The Africanized honey bee has a habit of setting up colonies in unusual locations compared to European honey bees. Africanized honey bees have been found in water meter boxes and irrigation valve boxex, under decks, inside sheds, inside covered boats, within crawl spaces, in storm drains, in rock piles, inside soffits, in discarded tires and appliances, woodpecker holes, and in the burrows of animals like gopher tortoises and armadillos. By using smaller and lower locations these bees may displace wildlife that uses these locations as dens in urban, agricultural, and natural environments.

Recommendations

Although these recommendations target Africanized honey bees, the benefits extend to other pests as well. Put up bird and mammal nest boxes just prior to that particular animals nesting or birthing season (Table 2). This will reduce the likelihood that honey bees and paper wasps will find and occupy it. Take down houses during non-nesting seasons to discourage starlings, house sparrows, and bees and wasps.

Thoroughly treat the inside of the box and any nesting litter with a repellent pyrethroid insecticide such as permethrin. Only use a product that is registered for use on poultry or caged birds. If using a spray, let the material completely dry before putting up the box or allowing animals access. If using permethrin dust, treat the inside thoroughly prior to adding any sawdust, then treat the bedding before adding it to the box. Permethrin is effective in controlling blood-feeding mites, fleas, parasitic flies (Hippoboscidae, Calliphoridae, Muscidae), and blood-feeding bugs (Cimicidae and Rejuviidae) in addition to discouraging Africanized honey bee scouts and paper wasps. Controlling these arthropod pests may also improve survival of nestlings in treated boxes. Permethrin has very low toxicity to birds (oral LD50 >9900 mg/kg in mallard ducks and > 13,500 mg/kg in pheasants) and low toxicity in mammals (oral LD50 in rats of 430 – 4000 mg/kg and dermal LD50 in rats > 4000 mg/kg and in rabbits >2000 mg/kg) making this insecticide a good choice. Toxicity is determined by the lethal dose to kill 50% of a defined population. The larger the number is, the lower the toxicity of the substance to the test organism. To better appreciate relative oral toxicity, compare the LD50 of two common materials (salt and chocolate) with that of Permethrin. The oral LD50 for table salt (NaCl) is 3,000 mg/kg for rats and 4,000 mg/kg for mice. The oral LD50 for chocolate is 1265 mgkg for rats, 837 mg/kg for mice, 200 mg/kg for cats and 300 mg/kg for dogs. The half life of permethrin in soil is about 30 days. It should protect a nest box longer than 30 days because it is away from soil moisture and microbes. Permethrin tick repellents for clothing are effective for six weeks, so permethrin products may give similar duration of protection inside a nest box.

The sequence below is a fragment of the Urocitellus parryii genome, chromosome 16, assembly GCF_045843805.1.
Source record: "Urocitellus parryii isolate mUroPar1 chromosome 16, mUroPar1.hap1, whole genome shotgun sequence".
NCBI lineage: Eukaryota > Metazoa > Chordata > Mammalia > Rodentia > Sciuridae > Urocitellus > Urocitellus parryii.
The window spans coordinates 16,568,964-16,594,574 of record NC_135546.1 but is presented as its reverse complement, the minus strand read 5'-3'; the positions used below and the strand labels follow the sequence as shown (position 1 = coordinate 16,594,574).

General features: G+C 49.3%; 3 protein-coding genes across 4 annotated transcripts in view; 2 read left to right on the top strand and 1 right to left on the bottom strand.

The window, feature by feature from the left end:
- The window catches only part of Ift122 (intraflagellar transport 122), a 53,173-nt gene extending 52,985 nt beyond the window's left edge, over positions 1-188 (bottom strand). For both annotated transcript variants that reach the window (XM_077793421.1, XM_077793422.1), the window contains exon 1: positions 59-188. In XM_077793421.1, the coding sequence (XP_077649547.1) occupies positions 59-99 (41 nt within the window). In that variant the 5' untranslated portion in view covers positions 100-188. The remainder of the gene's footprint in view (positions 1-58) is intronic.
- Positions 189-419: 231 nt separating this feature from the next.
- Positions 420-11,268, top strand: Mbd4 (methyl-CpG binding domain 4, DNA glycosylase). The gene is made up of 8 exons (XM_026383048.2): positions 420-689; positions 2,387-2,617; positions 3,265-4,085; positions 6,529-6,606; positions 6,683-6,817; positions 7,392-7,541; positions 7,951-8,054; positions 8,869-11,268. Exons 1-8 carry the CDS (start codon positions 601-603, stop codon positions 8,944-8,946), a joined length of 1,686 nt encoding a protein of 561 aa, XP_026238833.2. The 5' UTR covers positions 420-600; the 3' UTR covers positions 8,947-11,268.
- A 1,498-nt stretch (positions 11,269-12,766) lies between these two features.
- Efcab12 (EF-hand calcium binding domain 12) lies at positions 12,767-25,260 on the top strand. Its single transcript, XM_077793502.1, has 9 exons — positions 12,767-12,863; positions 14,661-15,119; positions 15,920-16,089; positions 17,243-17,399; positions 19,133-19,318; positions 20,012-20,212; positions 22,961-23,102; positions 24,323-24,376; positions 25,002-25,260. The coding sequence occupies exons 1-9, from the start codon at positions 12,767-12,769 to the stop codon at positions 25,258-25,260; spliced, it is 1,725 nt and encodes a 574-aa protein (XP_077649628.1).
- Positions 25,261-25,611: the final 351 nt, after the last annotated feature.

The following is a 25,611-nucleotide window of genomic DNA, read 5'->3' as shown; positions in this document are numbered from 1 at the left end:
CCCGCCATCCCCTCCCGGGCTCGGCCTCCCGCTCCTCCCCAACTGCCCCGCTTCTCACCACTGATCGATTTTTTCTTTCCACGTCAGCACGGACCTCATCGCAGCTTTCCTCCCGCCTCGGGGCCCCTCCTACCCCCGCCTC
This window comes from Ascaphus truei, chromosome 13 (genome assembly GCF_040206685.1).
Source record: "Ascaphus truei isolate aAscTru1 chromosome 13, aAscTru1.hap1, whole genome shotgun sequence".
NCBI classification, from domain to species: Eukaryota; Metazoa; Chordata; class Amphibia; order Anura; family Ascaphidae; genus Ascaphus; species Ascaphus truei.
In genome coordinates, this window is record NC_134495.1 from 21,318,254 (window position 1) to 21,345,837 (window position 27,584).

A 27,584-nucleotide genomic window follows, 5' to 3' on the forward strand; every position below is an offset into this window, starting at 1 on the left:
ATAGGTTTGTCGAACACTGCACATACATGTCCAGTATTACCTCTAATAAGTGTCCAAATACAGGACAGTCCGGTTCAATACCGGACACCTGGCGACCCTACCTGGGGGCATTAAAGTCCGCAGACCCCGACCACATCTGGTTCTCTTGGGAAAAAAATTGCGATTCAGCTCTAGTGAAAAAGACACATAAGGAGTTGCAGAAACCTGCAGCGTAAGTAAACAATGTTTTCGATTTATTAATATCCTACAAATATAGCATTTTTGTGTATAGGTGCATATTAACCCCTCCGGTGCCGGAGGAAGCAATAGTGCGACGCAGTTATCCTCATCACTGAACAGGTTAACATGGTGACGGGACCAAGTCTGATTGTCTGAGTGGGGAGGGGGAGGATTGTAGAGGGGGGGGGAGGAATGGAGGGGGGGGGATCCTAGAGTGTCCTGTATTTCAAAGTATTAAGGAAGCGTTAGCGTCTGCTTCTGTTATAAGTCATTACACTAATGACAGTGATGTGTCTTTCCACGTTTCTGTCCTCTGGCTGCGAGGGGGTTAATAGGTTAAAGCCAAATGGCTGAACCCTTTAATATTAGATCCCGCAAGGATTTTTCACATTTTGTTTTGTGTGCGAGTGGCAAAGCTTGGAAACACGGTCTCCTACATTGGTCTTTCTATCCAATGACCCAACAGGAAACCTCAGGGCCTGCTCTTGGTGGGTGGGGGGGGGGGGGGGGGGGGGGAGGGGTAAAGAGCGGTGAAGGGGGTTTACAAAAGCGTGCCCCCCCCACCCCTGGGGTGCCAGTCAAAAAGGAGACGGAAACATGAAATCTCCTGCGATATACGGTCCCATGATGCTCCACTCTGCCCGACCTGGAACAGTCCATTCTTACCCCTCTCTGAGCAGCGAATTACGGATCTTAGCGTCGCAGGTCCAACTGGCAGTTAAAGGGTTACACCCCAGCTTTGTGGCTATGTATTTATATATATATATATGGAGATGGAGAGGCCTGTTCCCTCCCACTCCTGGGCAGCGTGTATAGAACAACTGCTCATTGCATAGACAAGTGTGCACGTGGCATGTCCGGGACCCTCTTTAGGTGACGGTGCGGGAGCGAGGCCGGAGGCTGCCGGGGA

If Bees have Invaded your Wildlife Nest Box

If bees invade your birdhouse, bat house, or mammal den box, contact a pest management professional with bee experience to remove the colony. These social insects will defend their colonies and a bee suit is usually required to remove them safely. Do not use “wasp spray” on honey bees. It will kill those bees it contacts directly, but it also causes those bees to release their alarm / defense pheromone. This excites the rest of the colony into a defensive frenzy and you will be stung unless you are wearing a bee suit. After the box is down and the bees are dead, scrap out all the comb and wax. Wash the inside of the box thoroughly with hot water; dont use soap or detergents. After cleaning, allow the box to air dry completely, then store indoors until next nesting season.

 

Figure 1.A screech owl nest box occupied by a colony of honey bees in Broward County, Florida.
Credit: W. H. Kern, Jr, University of Florida
[Click thumbnail to enlarge.]

 

 

Figure 2.A wood duck nest box containing a European honey bee colony in Mississippi that is at least two years old.
Credit: http://www.beesource.com/eob/feral/feralhive8.htm
[Click thumbnail to enlarge.]

 

Summary

Africanized honey bees became established in South Florida and the Tampa area in 2005. They are expected to spread over the state of Florida within the next few years. Africanized honey bees are more likely to invade bird boxes, bat houses, and den boxes than European honey bees. The use of appropriate insecticides (especially permethrin) may discourage Africanized honey bees, paper wasps, and parasites that feed on the blood of baby birds and mammals from moving into these valuable wildlife structures.